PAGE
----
Byron Williams
Jillian Weber
19 April 2013
ENGL 102
Essay 3
Media culture heavily influences those who consume it. It is how we get our news, entertainment, and other information. Media sources often portray accurate images and reflections of citizens who want their “15 minutes of fame” or just want their opinion heard. However, the more modern depiction of Black people in America doesn’t sit well with Black people in America. As an African American male, I witness the misconstrued images of black men and women tarnish the reality of our everyday lives. Those seen on TV are glorified more often than criticized, and can be humorous to other viewing races. This allows members of other ethnicities to quickly generalize that “he/she must be like the people I see on television.” Sadly, this opens the door for more racial assumptions and the perpetuation of common stereotypes.
Before extensively detailing how the inaccurate portrayal of African Americans has been a tool for racism, let me commend those who have done their part in displaying excellence and high standards for being an African American. Professional Black actors and entertainers are among the most monitored and scrutinized within black media culture. Music and television almost controls our opinions and as it changes, sure enough so do we. These people are seen as role-models young children who absorb even the slightest things they do. Positive black mentors aren’t tough to find in the media, but those identified will be placed under a more sensitive microscope. This is because African American citizens realize the dire need for positive influences; our present and our future are greatly dependent upon it.
Oprah Winfrey is the ideal African American woman in today’s society. She is completely independent, has a warm personality, brings humorous energy, and quietly-kept sexual desires. Since her rise to power, she has “feminized the public sphere” and put emphasis on emotions and how they tie into corporal matters. Her following is cult-like and she is seen as the most powerful woman outside of the White House. As much as America adores Ms. Winfrey, black women are the most misperceived demographic in our country. Black women were once thought of as strong, nurturing females who could stretch a penny. For example, the 70s family sitcom Good Times was about a black Chicago family faced with poverty and racism; yet they manage to pull through and stay together. They show expresses humility in African Americans, reminding us either of how bad things can get or to appreciate life’s free gifts (family, love, freedom). The mother of the show was named Florida Evans. She is hard-working and persistent enough to keep the family satisfied and sane. To viewing American , Florida, but more importantly, black women were seen as “mammy”—the big-bosomed, cheerful laughing caretaker to whom young white children could go to and have their problems wiped away by a few words and a hug. It was during this time when Black women were treasures in American society and they were the biggest contributors to love that the country had ever seen.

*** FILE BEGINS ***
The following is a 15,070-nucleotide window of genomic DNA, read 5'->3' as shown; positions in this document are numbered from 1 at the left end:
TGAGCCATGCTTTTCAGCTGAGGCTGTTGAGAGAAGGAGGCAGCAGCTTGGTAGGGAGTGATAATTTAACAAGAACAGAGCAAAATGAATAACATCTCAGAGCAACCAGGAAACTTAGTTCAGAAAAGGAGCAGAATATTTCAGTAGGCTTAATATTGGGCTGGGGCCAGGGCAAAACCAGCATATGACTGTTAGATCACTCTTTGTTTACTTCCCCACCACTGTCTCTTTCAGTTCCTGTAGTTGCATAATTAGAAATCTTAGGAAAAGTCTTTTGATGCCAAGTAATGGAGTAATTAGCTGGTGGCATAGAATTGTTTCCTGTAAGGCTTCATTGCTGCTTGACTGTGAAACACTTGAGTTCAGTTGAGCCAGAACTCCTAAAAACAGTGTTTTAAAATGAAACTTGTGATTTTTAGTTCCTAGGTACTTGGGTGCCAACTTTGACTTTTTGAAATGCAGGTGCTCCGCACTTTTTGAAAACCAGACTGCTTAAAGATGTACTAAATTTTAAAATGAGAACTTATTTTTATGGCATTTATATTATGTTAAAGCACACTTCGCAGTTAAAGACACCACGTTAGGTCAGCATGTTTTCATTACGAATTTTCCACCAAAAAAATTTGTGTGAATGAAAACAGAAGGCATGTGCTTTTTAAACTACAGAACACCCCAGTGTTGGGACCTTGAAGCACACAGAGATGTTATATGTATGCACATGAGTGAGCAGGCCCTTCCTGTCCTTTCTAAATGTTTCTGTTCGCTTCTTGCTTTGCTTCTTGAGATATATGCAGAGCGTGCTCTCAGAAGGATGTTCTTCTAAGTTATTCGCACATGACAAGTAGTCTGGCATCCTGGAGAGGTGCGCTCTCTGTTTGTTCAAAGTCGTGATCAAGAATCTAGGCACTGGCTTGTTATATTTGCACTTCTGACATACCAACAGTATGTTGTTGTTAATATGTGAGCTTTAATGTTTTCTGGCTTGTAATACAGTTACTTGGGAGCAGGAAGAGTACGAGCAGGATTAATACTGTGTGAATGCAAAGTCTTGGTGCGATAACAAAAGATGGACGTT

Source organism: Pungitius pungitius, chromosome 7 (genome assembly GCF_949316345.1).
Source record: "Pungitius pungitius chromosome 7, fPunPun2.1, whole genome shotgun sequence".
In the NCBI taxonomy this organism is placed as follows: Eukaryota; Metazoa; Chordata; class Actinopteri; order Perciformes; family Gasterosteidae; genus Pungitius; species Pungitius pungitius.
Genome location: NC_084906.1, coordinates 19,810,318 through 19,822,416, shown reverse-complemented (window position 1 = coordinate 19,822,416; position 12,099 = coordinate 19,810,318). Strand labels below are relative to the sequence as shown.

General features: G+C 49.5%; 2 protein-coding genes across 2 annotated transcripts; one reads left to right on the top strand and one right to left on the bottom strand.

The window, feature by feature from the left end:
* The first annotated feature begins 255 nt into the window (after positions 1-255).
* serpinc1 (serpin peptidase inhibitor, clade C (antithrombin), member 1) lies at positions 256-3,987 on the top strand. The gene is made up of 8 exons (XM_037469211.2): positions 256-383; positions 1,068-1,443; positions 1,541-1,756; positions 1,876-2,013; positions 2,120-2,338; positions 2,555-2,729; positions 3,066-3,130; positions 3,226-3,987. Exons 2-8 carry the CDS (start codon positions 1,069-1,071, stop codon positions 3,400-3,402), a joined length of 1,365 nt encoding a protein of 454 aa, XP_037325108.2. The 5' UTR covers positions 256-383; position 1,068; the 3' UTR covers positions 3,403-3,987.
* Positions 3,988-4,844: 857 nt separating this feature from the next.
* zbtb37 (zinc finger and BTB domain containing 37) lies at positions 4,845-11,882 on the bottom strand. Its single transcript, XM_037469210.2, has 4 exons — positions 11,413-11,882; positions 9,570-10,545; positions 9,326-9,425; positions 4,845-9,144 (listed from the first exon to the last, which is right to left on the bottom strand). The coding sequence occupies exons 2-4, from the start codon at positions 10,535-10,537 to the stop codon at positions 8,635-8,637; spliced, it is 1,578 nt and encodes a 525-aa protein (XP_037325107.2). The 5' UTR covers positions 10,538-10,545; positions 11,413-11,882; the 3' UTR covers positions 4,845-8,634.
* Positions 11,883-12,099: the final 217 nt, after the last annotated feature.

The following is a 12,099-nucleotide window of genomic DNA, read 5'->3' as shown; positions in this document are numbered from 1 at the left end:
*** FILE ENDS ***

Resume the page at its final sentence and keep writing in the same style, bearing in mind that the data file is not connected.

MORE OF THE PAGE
Even with Oprah sitting on her throne as “queen of the media” and Florida Evans’ history as the backbone of a family, there still resides detest for our women. From advertisements that make darker skin seem ugly, to psychologist Satoshi Kanazawa, claiming that black women are ugly due to high testosterone levels, this country hates black women. Once perceived as optimal maternal figures, black women are known as “ratchets”, “tricks”, and (the big one) “bitches.” How the change in perception occurred is vaguely known but the consequences of this change are crippling African American women of all ages. This shift in thinking has forced Black women out of the conversation about how they should be shown and how they should act. Despite Oprah claiming that every woman’s destiny is in her own hands, black women no longer control who they are.
The VH1 reality show Love and Hip Hop: Atlanta has been a favorite for Black people across America and continues into its second season this week. Clearly the series is tailored to African American requests by involving hip hop, Atlanta luxury, and beautiful black women. Cameras follow the lives of different individuals and couples who all interact with each other.